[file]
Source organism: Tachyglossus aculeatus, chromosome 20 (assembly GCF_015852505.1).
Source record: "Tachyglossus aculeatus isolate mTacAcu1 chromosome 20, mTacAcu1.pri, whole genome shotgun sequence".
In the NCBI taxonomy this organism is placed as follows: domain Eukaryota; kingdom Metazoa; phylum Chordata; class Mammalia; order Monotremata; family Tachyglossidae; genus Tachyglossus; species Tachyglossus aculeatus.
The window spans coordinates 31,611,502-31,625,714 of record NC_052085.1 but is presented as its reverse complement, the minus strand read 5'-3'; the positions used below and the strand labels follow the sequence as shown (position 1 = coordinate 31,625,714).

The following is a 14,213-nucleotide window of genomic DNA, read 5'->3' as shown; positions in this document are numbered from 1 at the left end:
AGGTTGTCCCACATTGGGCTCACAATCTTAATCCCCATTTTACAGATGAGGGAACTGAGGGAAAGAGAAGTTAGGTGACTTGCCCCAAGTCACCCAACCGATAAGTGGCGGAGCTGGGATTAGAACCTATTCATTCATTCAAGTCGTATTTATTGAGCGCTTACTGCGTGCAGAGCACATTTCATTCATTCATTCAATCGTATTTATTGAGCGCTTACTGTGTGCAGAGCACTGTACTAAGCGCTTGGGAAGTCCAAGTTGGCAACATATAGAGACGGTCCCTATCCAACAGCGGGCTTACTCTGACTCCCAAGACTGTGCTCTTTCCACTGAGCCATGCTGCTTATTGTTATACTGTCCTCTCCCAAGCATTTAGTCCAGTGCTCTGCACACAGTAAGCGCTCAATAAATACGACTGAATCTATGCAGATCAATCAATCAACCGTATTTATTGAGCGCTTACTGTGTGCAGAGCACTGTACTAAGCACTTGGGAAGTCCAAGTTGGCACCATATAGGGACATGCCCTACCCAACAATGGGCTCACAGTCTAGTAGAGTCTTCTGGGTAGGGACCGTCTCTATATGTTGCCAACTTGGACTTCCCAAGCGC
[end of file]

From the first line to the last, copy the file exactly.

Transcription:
Source organism: Tachyglossus aculeatus, chromosome 20 (assembly GCF_015852505.1).
Source record: "Tachyglossus aculeatus isolate mTacAcu1 chromosome 20, mTacAcu1.pri, whole genome shotgun sequence".
In the NCBI taxonomy this organism is placed as follows: domain Eukaryota; kingdom Metazoa; phylum Chordata; class Mammalia; order Monotremata; family Tachyglossidae; genus Tachyglossus; species Tachyglossus aculeatus.
The window spans coordinates 31,611,502-31,625,714 of record NC_052085.1 but is presented as its reverse complement, the minus strand read 5'-3'; the positions used below and the strand labels follow the sequence as shown (position 1 = coordinate 31,625,714).

The following is a 14,213-nucleotide window of genomic DNA, read 5'->3' as shown; positions in this document are numbered from 1 at the left end:
AGGTTGTCCCACATTGGGCTCACAATCTTAATCCCCATTTTACAGATGAGGGAACTGAGGGAAAGAGAAGTTAGGTGACTTGCCCCAAGTCACCCAACCGATAAGTGGCGGAGCTGGGATTAGAACCTATTCATTCATTCAAGTCGTATTTATTGAGCGCTTACTGCGTGCAGAGCACATTTCATTCATTCATTCAATCGTATTTATTGAGCGCTTACTGTGTGCAGAGCACTGTACTAAGCGCTTGGGAAGTCCAAGTTGGCAACATATAGAGACGGTCCCTATCCAACAGCGGGCTTACTCTGACTCCCAAGACTGTGCTCTTTCCACTGAGCCATGCTGCTTATTGTTATACTGTCCTCTCCCAAGCATTTAGTCCAGTGCTCTGCACACAGTAAGCGCTCAATAAATACGACTGAATCTATGCAGATCAATCAATCAACCGTATTTATTGAGCGCTTACTGTGTGCAGAGCACTGTACTAAGCACTTGGGAAGTCCAAGTTGGCACCATATAGGGACATGCCCTACCCAACAATGGGCTCACAGTCTAGTAGAGTCTTCTGGGTAGGGACCGTCTCTATATGTTGCCAACTTGGACTTCCCAAGCGC